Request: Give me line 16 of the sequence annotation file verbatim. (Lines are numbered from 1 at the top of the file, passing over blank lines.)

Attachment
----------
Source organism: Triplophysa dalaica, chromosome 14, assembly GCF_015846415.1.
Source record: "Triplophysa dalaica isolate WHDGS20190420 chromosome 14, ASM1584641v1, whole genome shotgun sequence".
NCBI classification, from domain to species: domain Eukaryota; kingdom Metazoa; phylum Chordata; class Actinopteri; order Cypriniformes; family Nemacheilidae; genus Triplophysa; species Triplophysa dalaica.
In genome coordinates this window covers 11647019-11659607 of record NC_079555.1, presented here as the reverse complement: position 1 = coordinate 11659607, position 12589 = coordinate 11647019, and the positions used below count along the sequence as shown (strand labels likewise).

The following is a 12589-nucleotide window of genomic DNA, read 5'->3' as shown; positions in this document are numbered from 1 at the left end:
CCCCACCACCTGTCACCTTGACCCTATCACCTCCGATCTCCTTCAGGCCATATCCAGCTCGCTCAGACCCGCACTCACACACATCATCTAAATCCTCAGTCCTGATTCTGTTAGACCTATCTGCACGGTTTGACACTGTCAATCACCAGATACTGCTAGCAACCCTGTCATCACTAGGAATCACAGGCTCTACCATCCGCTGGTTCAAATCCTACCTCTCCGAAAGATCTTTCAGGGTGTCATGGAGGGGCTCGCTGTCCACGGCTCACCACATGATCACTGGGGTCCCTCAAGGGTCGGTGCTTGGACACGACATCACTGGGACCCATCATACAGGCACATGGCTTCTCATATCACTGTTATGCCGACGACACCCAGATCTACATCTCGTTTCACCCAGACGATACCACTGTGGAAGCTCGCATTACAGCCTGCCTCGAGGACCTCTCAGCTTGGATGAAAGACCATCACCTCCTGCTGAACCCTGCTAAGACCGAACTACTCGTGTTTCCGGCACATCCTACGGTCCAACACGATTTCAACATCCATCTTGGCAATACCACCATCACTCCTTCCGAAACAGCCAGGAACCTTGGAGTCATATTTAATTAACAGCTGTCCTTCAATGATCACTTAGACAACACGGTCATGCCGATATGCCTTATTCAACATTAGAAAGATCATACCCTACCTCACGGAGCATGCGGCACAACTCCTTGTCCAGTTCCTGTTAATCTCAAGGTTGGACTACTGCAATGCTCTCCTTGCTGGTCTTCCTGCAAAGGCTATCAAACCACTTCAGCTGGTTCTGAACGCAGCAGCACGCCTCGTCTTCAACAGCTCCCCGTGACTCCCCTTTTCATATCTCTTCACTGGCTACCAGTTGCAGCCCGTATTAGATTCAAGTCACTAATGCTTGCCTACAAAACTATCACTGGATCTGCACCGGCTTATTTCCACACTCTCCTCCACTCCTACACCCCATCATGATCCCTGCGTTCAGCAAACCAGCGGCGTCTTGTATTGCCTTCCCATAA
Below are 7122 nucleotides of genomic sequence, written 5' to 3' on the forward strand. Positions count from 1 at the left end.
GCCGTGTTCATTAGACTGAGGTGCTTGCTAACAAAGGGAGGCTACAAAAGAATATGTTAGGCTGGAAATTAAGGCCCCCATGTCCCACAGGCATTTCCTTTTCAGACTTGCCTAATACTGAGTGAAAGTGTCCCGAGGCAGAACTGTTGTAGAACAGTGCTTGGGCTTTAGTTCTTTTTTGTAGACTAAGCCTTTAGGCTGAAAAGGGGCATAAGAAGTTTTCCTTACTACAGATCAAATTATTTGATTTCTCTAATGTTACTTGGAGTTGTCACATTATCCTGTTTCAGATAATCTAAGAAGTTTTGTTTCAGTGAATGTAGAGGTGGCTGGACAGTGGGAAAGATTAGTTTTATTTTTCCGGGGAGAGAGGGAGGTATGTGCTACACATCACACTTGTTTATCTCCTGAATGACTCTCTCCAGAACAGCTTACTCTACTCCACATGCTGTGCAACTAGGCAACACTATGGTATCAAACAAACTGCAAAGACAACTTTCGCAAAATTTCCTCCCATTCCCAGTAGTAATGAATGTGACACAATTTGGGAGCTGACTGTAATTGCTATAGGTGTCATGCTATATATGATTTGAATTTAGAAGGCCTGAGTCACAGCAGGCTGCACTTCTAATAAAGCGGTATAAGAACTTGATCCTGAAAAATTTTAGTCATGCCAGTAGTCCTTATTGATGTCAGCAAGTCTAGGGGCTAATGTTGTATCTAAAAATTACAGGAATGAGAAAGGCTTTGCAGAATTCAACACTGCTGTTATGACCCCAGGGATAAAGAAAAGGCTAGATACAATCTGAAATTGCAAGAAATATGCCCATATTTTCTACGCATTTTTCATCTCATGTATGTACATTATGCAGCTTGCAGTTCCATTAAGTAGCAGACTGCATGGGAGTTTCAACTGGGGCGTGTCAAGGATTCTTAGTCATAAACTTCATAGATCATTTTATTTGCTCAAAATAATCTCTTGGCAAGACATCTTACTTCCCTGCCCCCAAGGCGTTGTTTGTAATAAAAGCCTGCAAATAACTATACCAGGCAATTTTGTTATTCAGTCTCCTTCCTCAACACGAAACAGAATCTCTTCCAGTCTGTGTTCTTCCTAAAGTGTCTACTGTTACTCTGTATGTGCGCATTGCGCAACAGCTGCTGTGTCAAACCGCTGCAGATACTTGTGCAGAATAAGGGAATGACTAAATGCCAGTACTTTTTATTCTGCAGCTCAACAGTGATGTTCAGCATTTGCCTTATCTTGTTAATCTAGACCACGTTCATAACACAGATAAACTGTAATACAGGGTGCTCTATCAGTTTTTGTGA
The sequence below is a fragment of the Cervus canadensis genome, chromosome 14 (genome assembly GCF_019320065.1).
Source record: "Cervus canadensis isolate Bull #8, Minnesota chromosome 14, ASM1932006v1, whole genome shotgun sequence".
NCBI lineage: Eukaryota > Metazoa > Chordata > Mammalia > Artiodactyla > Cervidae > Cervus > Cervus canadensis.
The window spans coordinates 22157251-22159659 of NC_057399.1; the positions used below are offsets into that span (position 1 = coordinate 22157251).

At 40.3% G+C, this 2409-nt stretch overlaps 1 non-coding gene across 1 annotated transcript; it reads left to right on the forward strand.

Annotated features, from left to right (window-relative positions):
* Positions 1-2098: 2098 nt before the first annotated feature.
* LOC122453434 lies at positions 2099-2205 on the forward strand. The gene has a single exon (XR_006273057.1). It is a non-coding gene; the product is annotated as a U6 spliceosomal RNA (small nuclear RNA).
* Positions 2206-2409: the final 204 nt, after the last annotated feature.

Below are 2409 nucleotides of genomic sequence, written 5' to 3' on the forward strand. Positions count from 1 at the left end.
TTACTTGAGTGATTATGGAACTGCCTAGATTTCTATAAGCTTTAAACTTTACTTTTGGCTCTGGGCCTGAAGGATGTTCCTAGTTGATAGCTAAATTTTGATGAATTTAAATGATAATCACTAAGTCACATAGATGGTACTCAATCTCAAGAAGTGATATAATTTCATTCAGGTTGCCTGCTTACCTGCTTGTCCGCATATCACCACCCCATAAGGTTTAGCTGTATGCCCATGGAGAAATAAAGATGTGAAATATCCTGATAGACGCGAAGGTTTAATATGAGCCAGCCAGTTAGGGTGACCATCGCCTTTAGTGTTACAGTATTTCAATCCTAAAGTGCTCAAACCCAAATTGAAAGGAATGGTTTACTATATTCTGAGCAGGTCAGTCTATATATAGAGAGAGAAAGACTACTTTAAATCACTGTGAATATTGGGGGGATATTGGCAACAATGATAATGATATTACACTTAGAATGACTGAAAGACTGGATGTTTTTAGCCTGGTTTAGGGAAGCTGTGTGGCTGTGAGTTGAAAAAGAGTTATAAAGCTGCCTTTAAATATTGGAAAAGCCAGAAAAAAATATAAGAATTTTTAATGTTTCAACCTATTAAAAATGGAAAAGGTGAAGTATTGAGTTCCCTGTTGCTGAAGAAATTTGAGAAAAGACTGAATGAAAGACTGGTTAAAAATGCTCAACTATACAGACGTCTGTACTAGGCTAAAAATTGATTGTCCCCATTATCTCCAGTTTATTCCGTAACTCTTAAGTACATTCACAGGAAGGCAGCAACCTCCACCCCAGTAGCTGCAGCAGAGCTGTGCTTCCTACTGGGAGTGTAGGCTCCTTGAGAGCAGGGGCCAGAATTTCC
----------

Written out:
* LOC122453434 lies at positions 2099-2205 on the forward strand. The gene has a single exon (XR_006273057.1). It is a non-coding gene; the product is annotated as a U6 spliceosomal RNA (small nuclear RNA).